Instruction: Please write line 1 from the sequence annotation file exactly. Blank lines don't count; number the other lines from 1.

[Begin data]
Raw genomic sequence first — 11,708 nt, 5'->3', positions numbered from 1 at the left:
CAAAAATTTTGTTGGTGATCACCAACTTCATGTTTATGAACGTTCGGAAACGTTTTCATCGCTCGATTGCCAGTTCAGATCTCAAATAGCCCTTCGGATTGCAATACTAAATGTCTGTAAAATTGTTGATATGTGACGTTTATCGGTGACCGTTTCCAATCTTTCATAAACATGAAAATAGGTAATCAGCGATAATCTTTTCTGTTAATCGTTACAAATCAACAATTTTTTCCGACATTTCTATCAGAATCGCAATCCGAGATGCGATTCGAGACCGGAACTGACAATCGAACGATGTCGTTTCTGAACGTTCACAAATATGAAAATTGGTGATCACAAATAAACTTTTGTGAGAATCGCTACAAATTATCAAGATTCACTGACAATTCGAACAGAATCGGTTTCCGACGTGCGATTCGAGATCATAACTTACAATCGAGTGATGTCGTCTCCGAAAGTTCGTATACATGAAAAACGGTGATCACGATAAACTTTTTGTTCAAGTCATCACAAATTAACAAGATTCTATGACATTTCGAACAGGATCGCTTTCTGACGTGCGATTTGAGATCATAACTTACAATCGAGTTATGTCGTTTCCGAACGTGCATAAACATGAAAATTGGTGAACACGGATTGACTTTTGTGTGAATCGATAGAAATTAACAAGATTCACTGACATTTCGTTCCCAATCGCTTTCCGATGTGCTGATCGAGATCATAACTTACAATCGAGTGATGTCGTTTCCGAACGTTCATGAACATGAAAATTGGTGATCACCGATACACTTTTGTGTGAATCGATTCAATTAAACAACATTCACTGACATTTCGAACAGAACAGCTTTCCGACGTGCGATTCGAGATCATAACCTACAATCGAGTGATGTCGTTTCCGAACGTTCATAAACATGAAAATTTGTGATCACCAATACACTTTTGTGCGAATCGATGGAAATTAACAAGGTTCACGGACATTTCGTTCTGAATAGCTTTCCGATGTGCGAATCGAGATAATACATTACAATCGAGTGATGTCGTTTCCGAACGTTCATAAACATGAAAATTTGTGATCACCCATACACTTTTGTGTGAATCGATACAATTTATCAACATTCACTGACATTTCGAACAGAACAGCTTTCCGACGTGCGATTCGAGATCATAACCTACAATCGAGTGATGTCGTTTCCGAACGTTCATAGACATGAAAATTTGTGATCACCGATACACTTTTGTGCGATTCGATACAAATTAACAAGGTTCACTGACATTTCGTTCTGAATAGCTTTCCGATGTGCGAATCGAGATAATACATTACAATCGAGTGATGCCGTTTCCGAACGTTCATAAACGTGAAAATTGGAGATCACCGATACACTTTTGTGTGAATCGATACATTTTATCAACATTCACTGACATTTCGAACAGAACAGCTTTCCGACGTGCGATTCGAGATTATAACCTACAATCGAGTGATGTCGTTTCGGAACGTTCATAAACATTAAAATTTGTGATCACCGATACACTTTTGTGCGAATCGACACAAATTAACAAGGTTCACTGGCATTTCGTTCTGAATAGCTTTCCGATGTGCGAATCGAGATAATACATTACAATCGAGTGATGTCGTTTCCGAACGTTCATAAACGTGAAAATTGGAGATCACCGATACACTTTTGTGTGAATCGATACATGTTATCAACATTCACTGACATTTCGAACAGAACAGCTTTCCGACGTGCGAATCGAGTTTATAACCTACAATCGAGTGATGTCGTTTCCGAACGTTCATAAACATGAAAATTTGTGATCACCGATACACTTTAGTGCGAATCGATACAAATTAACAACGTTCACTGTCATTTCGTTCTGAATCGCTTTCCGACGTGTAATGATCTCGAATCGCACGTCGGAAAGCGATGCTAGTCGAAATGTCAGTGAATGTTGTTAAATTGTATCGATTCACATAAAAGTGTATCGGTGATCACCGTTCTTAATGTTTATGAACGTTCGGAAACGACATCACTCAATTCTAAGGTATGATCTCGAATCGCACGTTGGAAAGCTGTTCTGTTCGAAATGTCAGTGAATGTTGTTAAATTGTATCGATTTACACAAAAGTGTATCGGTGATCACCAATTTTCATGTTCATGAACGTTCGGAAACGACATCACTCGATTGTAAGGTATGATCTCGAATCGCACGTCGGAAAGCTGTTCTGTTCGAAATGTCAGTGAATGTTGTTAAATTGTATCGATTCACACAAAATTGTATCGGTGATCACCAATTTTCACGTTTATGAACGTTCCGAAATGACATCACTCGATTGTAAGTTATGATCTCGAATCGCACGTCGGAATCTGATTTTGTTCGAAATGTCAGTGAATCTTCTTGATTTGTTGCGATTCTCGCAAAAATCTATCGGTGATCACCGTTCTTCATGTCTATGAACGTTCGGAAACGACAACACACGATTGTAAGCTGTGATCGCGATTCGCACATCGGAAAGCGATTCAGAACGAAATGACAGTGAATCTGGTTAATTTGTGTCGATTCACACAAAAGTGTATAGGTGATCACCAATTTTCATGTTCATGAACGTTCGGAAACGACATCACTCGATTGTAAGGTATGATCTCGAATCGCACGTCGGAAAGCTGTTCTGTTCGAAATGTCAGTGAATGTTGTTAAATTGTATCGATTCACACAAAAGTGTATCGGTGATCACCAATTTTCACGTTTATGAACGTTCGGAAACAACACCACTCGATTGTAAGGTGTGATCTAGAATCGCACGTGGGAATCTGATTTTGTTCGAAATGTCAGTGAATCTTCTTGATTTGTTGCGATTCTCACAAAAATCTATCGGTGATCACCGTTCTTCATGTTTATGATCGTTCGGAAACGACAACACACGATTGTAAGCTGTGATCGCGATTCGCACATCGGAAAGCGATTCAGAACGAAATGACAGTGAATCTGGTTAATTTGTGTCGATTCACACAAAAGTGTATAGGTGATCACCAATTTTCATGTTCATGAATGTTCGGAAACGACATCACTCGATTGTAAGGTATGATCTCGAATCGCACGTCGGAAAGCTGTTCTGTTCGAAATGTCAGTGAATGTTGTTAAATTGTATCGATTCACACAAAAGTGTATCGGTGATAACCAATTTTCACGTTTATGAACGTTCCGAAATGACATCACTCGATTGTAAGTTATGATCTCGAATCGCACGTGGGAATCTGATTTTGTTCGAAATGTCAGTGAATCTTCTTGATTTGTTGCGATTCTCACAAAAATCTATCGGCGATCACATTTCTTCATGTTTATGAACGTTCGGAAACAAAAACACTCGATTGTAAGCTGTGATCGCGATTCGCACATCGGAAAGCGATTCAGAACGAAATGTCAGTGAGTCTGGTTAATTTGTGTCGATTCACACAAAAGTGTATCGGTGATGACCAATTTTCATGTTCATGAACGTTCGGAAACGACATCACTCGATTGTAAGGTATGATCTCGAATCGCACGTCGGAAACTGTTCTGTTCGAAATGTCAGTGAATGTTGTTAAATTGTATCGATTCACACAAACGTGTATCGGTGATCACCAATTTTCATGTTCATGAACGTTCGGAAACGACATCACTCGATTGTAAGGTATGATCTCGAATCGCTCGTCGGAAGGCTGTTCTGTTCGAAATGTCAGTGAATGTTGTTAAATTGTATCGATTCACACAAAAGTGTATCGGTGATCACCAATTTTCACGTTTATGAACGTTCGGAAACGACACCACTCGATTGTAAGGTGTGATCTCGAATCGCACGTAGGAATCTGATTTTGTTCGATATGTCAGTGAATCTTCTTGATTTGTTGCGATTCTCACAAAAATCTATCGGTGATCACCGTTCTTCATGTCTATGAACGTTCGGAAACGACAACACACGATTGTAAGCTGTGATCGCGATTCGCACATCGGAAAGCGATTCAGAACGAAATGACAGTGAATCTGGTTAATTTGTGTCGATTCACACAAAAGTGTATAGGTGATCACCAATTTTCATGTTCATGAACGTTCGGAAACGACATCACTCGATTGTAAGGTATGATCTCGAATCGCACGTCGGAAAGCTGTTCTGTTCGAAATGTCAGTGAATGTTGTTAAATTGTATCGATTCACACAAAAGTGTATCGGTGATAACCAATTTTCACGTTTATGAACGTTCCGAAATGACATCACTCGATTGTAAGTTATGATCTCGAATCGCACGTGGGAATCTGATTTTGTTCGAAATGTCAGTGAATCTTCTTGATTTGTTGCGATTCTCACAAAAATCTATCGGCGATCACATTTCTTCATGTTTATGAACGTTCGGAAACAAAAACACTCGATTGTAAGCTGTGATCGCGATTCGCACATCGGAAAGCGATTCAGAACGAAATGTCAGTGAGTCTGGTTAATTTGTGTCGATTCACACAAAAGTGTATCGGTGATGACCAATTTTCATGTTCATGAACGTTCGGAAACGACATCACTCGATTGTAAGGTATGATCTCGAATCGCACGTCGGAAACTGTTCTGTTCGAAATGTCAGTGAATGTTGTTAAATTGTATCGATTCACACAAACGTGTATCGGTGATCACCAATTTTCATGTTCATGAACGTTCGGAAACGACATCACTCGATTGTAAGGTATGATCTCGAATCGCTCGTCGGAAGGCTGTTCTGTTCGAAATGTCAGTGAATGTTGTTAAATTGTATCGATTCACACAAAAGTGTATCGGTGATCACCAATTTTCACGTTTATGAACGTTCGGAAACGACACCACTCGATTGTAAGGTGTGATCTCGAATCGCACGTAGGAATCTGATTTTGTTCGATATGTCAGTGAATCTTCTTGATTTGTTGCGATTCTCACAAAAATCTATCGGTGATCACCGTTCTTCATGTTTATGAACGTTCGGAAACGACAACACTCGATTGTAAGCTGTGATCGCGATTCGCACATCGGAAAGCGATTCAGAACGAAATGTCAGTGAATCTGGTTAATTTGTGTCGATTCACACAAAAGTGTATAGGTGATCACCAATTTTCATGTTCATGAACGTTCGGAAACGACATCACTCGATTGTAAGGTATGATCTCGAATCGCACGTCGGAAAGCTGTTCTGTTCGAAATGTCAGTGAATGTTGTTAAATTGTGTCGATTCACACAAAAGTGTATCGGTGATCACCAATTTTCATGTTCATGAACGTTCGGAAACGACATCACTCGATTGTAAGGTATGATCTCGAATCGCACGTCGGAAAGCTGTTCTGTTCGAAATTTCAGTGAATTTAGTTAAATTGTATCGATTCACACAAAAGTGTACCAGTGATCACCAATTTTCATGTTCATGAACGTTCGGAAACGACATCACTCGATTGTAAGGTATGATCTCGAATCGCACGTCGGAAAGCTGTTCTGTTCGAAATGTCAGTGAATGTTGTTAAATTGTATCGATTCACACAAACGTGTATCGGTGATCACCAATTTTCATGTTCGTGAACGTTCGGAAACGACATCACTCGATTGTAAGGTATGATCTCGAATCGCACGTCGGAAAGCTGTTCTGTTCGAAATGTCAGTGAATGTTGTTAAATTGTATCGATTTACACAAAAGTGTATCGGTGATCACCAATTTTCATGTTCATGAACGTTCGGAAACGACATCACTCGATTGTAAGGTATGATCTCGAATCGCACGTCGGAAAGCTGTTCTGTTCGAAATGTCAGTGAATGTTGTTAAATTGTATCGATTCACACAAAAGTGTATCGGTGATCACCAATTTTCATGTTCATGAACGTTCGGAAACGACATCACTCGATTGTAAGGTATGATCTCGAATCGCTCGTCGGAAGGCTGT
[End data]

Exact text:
Raw genomic sequence first — 11,708 nt, 5'->3', positions numbered from 1 at the left: